The problem isn’t where we want to go, but what we want to be. This, in a nutshell, is the strategic philosophy of Cesare Mainardi, CEO of Booz & Co., one of the most influential consulting firms in the world. Born and raised in Rome, he went to the US to attend college and has never looked back. In his most recent book, The Essential Advantage, written together with Paul Leiwand and published in Italy by Franco Angeli (under the title Il vantaggio essenziale), he delves into the concept of “strategic coherence” which is the basis of every corporate success story. The secret is not occupying new market segments, chasing after every new passing trend and phenomenon or undergoing a constant process of transformation, but finding one’s own identity and building a coherent strategy around that.
Talking with us in Booz & Co. headquarters in New York, Mainardi explains that according to the data he has developed over the years, “more than half of all managers do not have confidence in their own strategy. Often, the reason is that companies give in to the temptation of throwing themselves into those markets that are functioning better in that moment, instead of asking themselves what their intrinsic qualities are and what it is that they do better than anyone else. This is their essential advantage, the point-of-departure for a successful strategy.” And, Mainardi continues, the criteria that work in the business world also hold true for governments.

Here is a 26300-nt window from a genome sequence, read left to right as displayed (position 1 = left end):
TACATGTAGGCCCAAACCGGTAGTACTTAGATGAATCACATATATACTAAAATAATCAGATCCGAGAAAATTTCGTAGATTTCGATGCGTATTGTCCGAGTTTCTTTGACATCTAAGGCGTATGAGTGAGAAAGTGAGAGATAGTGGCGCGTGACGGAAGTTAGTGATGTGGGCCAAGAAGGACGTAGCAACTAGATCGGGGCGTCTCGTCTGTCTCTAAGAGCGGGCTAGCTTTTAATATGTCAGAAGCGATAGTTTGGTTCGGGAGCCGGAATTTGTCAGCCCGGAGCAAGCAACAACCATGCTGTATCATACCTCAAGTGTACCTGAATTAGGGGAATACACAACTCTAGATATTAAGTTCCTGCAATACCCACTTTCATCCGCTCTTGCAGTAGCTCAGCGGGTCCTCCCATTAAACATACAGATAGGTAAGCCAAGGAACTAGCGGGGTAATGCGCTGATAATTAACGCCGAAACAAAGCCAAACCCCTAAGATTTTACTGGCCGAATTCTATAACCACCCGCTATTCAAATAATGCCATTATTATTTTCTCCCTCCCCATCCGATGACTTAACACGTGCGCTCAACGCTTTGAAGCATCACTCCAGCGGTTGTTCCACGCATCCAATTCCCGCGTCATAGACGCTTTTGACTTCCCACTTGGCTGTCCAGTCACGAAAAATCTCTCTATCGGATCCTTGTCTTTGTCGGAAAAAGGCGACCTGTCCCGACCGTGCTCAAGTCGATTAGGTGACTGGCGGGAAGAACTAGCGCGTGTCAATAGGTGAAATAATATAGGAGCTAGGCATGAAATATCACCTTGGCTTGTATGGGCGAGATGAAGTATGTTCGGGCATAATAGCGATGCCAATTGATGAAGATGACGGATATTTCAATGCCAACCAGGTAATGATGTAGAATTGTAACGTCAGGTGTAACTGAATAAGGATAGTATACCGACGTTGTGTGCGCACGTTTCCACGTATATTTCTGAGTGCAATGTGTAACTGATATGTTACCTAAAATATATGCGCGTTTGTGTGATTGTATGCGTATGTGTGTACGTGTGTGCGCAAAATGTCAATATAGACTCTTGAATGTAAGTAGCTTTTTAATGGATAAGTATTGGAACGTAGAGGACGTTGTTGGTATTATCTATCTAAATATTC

For example, Italy “should ask itself what it wants to be, what its place is in the world, what unique contribution it can make. I care a lot about the country where I was born, but I’m afraid that in Italy there is no serious discussion on this level. We have a great past and tremendous talent, but today, our identity escapes us. And it is awareness of our identity and our role that lies behind all choices, including how budget cuts are made.”
The CEO of Booz & Co. illustrates Italian resistance to change with this anecdote: “A few years ago at the World Economic Forum, I took part in a workshop on Italy with managers and policy experts from Italy and around the world. The foreigners present listed all the usual problems of the system and the Italians were in general agreement with their analysis, but concluded saying that things were not all that bad. Well, ‘things are not all that bad’ is not a strategy for change and generating new growth.”
Of course, the economic and legal framework doesn’t help, and Mainardi believes “a corporate-friendly fiscal environment, a rapid, efficient judicial system and labor policies compatible with the market would help Italy to emerge from its current stagnation.” But even the reforms are subject, in a certain way, to the search for that “essential advantage” which forms the basis of success.